Lloyd’s is forecasting peak inflation for the end of this year that will taper off next year, says chief of markets

Global insurance marketplace Lloyd’s of London’s gross written premium (GWP) for the close of 2022 is expected to reach £48.9bn, but it expects top line growth of 14.3% next year on top of this.

If achieved, this would see total GWP for 2023 reach £56bn GWP.

This projection came according to Patrick Tiernan, Lloyd’s of London’s chief of markets, who spoke during the marketplace’s Q4 Market Message, delivered last week (7 December 2022).

He told attendees: “These are extraordinary times and this is evidenced by the new past time of wrestling the current pressures we face.”

These presures were defined by the four-pronged confluence of high inflation, rising interest rates, elevated catastrophe losses and uncertain capital flows.

He continued: “We are pleased with the work the market has done on inflation from an underwriting reserving and capital perspective. The Lloyds market is forecasting peak inflation around year end 2022 and tapering off as we go through 2023.”

Tiernan warned that if this tapering off did not occur, Lloyd’s expected the market to take measures to further combat inflation.

He made clear that this expectation was not a performance focus for 2023, but rather an attempt to make sure that the market functioned at optimum levels to compete with peers outside of Lloyd’s.

Exclusionary language

Russia-Ukraine, meanwhile, remains a manageable financial event for Lloyds according to Tiernan – with a net loss estimate of £1.1bn.

Back in September, Lloyd’s said that it expected a price correction or a complete unbundling of certain specialty covers from the composite rating treaties.

Tiernan explained: “However, one of the later emerging features of this renewal season is exclusionary language starting to appear in the treaties that may cause coverage gaps with the underlying covers.

“So, as a result, we expect syndicates to be working through net exposure retentions, unexpected aggregations, revised rate requirements, structure, potential run-off of an economic lines of business and the resultant impact on capital and diversification factors.”

Growth, inflation and rate change are pretty much in line with the Lloyd’s book as a whole, although it is not decreasing its focus on this critical area.

Cyber and D&O

Two areas highlighted in the market message were cyber and directors’ and officers’ (D&O) insurance.

Tiernan said: “Cyber continues to be the fastest growing class in Lloyds – we continue to be cognizant of our role in the maturing of this market because we manage over 20% of the global premium.

“We know [some] of our actions are not universally popular, but we must understand and be able to measure exposures in order to have the confidence to allow the market to grow.”

On the other hand, D&O was the only major line of business seeing a mixture of positive rate changes but negative work.

“As a result, we did not support growth for this class in the aggregate for 2023. I know that a sweeping statement and global D&O was not particularly helpful so there are obviously regional nuances,” Tiernan added.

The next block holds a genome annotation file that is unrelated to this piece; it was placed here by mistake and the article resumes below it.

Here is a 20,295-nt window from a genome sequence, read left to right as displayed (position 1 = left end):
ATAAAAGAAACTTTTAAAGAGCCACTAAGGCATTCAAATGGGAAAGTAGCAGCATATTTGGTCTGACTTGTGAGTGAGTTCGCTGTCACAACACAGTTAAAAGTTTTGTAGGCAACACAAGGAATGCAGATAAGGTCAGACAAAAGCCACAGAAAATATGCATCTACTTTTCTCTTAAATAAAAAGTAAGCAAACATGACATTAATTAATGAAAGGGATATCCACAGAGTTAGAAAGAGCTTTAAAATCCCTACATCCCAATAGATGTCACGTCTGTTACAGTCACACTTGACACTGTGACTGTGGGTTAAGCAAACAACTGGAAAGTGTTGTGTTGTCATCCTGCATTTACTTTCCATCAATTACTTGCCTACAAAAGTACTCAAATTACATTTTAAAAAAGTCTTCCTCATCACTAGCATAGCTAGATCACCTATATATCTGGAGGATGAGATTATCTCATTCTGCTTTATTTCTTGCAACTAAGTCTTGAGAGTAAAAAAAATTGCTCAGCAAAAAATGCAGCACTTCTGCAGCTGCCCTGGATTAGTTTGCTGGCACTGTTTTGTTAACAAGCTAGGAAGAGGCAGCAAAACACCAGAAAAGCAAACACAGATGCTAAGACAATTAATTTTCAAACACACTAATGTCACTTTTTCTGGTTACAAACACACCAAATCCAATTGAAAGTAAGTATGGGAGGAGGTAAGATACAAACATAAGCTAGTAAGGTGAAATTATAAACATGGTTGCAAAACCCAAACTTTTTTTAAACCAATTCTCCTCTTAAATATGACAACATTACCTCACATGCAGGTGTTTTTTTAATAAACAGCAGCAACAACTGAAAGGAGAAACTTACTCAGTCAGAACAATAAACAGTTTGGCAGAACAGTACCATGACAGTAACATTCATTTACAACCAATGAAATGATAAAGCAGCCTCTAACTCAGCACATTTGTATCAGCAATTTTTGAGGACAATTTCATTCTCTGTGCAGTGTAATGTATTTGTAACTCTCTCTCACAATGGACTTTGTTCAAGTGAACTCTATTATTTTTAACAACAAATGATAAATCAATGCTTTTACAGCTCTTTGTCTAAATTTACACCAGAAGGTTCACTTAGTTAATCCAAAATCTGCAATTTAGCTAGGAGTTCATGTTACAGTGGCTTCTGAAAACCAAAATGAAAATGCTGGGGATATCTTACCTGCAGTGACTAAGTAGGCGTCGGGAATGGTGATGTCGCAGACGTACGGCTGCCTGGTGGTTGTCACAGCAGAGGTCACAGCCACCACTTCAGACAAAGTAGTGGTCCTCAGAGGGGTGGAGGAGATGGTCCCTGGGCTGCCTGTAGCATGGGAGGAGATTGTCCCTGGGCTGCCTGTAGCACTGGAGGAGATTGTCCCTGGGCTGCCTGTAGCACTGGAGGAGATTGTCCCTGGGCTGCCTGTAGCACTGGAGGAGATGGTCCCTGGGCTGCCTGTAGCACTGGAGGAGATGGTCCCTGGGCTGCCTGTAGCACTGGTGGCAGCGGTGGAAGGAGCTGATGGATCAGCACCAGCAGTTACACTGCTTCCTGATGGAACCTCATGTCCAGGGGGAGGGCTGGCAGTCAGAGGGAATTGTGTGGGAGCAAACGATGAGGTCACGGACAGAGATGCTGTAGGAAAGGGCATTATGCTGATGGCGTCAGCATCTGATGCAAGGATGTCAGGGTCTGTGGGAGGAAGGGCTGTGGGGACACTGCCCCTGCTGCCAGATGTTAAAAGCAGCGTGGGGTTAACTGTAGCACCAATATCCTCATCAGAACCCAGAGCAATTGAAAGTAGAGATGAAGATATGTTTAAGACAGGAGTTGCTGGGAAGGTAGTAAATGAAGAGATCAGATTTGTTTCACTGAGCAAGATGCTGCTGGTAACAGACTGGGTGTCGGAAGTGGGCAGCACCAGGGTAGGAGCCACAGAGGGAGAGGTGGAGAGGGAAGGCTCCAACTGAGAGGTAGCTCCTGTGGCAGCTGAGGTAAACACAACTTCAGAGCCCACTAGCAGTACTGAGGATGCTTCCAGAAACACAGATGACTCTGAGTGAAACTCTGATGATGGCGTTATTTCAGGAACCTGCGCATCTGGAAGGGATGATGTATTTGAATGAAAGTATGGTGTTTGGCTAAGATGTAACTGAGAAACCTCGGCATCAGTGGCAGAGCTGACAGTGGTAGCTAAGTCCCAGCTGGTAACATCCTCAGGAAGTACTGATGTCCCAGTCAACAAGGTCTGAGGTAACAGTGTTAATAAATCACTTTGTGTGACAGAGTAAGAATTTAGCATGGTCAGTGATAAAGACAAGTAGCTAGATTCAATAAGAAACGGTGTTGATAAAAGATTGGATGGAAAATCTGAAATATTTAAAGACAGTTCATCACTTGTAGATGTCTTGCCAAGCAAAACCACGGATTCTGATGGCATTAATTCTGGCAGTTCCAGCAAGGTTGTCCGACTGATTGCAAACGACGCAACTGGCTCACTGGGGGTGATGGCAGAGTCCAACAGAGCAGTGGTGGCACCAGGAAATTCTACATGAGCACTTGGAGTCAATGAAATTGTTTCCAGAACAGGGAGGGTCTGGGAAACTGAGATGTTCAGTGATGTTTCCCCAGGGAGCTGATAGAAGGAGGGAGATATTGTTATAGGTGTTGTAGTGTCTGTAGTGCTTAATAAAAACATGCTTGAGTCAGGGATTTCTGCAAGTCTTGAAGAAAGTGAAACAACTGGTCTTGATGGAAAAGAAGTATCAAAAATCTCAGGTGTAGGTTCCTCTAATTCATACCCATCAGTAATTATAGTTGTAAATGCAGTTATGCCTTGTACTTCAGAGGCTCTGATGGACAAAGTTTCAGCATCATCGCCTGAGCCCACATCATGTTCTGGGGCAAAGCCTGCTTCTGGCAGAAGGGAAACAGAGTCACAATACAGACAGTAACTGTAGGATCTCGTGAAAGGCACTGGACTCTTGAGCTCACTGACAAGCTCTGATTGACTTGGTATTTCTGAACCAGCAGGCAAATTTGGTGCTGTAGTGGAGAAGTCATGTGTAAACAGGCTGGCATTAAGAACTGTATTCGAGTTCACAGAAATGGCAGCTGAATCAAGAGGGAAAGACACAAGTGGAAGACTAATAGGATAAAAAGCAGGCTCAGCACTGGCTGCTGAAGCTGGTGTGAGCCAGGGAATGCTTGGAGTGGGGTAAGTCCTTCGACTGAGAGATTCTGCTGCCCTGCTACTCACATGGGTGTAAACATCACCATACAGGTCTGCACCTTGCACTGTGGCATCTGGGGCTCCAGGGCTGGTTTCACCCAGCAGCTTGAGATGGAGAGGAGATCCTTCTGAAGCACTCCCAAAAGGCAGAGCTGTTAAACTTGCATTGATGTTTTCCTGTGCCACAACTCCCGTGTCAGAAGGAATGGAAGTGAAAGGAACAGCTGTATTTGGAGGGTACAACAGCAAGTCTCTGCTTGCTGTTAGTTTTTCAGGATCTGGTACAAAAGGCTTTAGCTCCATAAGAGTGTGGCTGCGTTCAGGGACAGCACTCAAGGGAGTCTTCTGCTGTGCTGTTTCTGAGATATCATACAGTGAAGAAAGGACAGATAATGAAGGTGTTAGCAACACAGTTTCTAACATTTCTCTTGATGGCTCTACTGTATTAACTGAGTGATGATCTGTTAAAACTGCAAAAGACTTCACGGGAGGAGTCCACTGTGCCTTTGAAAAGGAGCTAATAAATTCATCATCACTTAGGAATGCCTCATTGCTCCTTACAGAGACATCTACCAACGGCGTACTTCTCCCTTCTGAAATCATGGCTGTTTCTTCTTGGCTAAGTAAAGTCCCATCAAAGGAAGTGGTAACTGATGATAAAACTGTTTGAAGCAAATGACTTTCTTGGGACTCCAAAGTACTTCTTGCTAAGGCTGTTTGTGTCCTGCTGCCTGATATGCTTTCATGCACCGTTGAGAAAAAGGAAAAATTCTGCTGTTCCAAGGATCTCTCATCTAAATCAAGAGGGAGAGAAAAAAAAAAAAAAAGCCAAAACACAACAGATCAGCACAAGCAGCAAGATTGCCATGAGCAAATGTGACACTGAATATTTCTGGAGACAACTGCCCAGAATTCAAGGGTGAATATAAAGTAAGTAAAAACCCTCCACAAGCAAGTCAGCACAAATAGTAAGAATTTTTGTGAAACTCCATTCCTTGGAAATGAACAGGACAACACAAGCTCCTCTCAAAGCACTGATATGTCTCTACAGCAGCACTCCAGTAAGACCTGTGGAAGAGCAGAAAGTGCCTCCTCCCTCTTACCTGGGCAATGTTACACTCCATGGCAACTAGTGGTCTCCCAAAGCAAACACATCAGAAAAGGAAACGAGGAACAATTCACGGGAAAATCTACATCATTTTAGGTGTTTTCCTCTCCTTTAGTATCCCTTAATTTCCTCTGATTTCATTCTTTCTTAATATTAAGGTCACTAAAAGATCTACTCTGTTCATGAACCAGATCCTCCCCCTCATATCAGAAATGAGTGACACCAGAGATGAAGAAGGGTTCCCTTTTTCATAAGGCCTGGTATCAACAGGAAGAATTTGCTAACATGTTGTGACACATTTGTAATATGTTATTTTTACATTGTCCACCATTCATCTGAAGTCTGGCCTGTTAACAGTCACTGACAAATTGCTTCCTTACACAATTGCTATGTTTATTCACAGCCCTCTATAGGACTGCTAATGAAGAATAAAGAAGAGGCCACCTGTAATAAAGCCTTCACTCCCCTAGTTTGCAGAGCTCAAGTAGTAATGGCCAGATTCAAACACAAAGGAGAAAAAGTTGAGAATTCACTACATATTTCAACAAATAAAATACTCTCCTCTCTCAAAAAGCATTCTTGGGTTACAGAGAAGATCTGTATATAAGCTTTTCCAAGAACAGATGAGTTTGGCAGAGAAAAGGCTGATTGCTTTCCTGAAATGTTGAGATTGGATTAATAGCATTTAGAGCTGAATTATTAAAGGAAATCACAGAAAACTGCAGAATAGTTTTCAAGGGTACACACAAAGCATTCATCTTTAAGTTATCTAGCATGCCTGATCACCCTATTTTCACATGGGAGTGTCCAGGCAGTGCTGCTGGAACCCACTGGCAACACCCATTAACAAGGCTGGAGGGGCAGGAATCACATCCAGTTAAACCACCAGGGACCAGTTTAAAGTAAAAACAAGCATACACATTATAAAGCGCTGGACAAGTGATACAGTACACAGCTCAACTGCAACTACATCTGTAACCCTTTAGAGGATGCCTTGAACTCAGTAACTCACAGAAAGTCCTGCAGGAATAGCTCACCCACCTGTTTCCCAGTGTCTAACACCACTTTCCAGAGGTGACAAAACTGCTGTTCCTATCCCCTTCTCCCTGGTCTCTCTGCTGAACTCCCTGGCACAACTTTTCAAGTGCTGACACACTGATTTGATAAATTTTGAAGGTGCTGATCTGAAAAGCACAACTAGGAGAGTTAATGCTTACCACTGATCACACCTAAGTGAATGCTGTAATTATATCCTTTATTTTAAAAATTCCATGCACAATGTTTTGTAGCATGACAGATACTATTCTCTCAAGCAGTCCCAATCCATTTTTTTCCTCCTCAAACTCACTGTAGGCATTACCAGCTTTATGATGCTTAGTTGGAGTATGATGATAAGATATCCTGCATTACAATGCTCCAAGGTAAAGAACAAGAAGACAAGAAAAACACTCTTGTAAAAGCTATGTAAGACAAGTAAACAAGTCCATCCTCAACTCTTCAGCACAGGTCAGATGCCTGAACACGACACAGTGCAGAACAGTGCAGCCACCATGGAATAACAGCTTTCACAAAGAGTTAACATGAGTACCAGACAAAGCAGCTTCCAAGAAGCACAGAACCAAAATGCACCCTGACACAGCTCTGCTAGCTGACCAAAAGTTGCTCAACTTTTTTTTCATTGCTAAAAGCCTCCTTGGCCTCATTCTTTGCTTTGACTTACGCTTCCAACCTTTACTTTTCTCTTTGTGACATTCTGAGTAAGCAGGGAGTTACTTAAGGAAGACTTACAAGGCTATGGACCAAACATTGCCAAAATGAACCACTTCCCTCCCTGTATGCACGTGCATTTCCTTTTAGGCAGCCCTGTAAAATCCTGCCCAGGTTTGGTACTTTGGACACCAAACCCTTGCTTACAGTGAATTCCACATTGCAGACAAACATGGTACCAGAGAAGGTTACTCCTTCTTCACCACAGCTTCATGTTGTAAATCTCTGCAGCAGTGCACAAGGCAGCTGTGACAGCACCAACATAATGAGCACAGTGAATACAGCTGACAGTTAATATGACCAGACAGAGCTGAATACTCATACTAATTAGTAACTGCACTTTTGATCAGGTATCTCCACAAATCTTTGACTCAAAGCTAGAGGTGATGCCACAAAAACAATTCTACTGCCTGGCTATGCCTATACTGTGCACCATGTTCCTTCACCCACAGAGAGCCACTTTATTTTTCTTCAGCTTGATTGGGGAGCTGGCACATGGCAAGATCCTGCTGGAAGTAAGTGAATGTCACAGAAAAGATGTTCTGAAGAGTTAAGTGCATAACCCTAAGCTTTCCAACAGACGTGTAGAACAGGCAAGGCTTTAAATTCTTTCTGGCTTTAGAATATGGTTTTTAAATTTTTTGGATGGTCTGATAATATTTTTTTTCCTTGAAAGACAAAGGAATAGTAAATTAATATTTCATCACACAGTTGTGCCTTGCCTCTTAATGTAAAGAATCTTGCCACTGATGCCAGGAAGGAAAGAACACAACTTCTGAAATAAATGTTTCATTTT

Two-fold inflation impact

Going back to the impact of inflation on capital, Emma Stewart, chief actuary at Lloyd’s, said these impacts were twofold.

She explained: “Firstly, the additional allowance for inflation in the plan and reserves has a knock-on impact on capital. Secondly, greater inflation volatility has been recognised and built into models.”

But overall, managing agents have reacted in an agile way to changing economic conditions and Lloyd’s is pleased with how the market has responded, Stewart noted.

“As we go into 2023, it is going to be critical to keep up the offensive strategy to protect against inflation by using levers in real time that have the potential to combat inflation, but also to continue to monitor experience, understand the impact on your business and maintain a balance sheet that continues to be robust in light of the uncertainty through appropriate reserves and capital,” she added.

Fair value

Lloyd’s will also look to understand in more detail managing agents’ compliance with an approach to the newly implemented FCA rules regarding the fair value of assessments of insurance products.

Peter Montanaro, Lloyd’s market oversight director, said: “We will also seek to understand how managing agents will adopt the consumer duty paper published by the FCA this year. Importantly, the principles of consumer duty were taken into account in putting together the Rio framework.”

Project Rio was launched at the start of 2022 – Rio stands for reimagining oversight. The project is intending to explore changes to the Lloyd’s framework and work towards a more joined up approach.

Montanaro continued: “We will need to ensure that managing agents are able to obtain and utilise relevant [management information] and data to demonstrate good customer outcomes and to build consumer understanding of their products. We will work with managing agents and the Lloyd’s Market Association to support these areas.”